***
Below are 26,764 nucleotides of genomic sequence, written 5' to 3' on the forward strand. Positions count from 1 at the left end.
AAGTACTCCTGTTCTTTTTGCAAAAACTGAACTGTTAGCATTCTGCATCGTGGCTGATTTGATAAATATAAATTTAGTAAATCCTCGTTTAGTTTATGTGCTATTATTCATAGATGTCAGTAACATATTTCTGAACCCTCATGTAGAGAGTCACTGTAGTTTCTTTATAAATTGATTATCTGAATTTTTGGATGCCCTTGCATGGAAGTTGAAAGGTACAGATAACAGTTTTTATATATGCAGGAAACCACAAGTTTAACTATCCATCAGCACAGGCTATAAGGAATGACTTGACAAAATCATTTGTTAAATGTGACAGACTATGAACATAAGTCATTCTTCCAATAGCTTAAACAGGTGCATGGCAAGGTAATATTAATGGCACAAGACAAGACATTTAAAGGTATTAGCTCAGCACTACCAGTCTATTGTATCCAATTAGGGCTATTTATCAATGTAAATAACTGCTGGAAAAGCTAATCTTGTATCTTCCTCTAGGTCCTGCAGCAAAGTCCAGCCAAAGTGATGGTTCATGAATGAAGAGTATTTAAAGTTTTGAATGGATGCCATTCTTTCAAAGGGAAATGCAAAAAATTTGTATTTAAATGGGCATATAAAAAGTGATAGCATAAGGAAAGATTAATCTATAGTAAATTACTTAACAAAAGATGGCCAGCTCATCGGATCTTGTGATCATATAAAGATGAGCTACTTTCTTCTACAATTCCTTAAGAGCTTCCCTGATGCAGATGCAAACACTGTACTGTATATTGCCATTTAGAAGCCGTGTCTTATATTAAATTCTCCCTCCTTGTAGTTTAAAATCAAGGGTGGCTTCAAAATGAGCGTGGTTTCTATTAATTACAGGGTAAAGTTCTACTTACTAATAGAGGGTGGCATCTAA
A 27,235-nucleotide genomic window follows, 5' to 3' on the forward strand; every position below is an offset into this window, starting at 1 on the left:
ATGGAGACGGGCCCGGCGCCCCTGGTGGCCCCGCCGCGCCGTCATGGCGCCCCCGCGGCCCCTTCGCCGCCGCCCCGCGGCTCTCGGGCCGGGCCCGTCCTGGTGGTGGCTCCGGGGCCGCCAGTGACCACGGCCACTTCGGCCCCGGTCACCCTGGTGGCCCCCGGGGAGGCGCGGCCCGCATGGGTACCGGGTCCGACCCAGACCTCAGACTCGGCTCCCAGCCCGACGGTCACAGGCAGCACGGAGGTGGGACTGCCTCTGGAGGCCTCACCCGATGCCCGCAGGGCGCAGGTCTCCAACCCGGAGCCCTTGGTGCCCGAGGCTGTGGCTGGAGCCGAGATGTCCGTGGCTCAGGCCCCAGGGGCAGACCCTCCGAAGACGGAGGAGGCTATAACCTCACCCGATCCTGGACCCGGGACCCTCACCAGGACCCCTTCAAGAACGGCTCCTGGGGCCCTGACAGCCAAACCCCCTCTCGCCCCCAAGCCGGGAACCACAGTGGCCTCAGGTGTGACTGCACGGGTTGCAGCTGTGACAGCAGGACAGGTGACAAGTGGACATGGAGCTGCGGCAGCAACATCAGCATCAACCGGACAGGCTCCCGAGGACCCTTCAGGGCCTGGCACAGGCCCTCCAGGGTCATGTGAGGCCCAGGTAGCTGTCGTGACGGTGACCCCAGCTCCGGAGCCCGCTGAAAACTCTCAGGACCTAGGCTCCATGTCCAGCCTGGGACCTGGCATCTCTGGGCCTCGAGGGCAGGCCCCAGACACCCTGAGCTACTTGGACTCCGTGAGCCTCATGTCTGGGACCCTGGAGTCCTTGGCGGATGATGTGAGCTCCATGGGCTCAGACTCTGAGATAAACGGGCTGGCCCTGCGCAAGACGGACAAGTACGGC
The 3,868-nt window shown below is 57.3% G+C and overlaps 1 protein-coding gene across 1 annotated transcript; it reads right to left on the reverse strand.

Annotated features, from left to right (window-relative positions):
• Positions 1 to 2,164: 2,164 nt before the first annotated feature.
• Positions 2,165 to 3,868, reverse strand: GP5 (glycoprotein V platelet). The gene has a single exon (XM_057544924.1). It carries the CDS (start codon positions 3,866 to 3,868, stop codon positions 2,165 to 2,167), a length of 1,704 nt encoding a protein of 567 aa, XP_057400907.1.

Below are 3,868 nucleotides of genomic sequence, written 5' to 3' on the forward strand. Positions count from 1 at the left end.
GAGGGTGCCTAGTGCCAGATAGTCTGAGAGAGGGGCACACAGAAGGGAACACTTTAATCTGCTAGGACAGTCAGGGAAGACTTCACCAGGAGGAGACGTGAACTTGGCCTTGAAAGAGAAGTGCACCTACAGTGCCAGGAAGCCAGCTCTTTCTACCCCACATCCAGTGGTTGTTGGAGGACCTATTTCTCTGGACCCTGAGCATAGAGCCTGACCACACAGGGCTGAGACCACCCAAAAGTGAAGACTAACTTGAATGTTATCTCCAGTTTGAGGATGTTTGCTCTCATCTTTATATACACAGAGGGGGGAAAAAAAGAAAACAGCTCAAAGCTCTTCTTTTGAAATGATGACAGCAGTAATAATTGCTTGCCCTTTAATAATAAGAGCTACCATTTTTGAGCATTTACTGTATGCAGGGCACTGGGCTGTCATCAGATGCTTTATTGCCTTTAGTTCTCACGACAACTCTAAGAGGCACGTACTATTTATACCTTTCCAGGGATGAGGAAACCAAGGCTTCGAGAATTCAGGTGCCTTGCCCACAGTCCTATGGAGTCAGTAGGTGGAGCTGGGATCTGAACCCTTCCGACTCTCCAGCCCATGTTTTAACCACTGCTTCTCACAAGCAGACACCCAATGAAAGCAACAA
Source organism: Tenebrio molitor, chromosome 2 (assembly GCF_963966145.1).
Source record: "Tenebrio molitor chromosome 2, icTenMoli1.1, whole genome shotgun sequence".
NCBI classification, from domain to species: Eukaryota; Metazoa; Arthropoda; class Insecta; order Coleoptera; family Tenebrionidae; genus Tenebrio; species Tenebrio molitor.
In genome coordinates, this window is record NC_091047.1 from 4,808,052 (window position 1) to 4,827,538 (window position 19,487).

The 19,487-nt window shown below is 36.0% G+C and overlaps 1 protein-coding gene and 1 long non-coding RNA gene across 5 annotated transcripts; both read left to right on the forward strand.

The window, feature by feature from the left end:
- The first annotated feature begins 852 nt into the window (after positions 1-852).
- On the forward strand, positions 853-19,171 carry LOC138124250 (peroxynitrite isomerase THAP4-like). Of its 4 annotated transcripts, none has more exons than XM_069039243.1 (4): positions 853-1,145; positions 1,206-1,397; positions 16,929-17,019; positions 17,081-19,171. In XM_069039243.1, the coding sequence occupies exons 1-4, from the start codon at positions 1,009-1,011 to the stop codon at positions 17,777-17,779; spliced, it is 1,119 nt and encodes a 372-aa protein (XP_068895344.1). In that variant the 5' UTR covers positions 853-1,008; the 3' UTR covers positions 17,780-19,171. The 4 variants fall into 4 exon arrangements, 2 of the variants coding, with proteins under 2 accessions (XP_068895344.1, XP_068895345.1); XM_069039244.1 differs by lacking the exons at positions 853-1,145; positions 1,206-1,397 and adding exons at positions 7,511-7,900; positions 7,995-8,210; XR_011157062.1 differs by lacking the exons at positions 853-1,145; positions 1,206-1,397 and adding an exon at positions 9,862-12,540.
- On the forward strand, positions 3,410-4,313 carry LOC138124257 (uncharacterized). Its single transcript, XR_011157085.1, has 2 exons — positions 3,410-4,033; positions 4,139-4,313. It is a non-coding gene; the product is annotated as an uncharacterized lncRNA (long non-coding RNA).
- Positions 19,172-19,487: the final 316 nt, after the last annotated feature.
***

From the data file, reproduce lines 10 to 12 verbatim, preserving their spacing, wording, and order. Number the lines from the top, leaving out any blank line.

GAGGGTGCCTAGTGCCAGATAGTCTGAGAGAGGGGCACACAGAAGGGAACACTTTAATCTGCTAGGACAGTCAGGGAAGACTTCACCAGGAGGAGACGTGAACTTGGCCTTGAAAGAGAAGTGCACCTACAGTGCCAGGAAGCCAGCTCTTTCTACCCCACATCCAGTGGTTGTTGGAGGACCTATTTCTCTGGACCCTGAGCATAGAGCCTGACCACACAGGGCTGAGACCACCCAAAAGTGAAGACTAACTTGAATGTTATCTCCAGTTTGAGGATGTTTGCTCTCATCTTTATATACACAGAGGGGGGAAAAAAAGAAAACAGCTCAAAGCTCTTCTTTTGAAATGATGACAGCAGTAATAATTGCTTGCCCTTTAATAATAAGAGCTACCATTTTTGAGCATTTACTGTATGCAGGGCACTGGGCTGTCATCAGATGCTTTATTGCCTTTAGTTCTCACGACAACTCTAAGAGGCACGTACTATTTATACCTTTCCAGGGATGAGGAAACCAAGGCTTCGAGAATTCAGGTGCCTTGCCCACAGTCCTATGGAGTCAGTAGGTGGAGCTGGGATCTGAACCCTTCCGACTCTCCAGCCCATGTTTTAACCACTGCTTCTCACAAGCAGACACCCAATGAAAGCAACAA
Source organism: Tenebrio molitor, chromosome 2 (assembly GCF_963966145.1).
Source record: "Tenebrio molitor chromosome 2, icTenMoli1.1, whole genome shotgun sequence".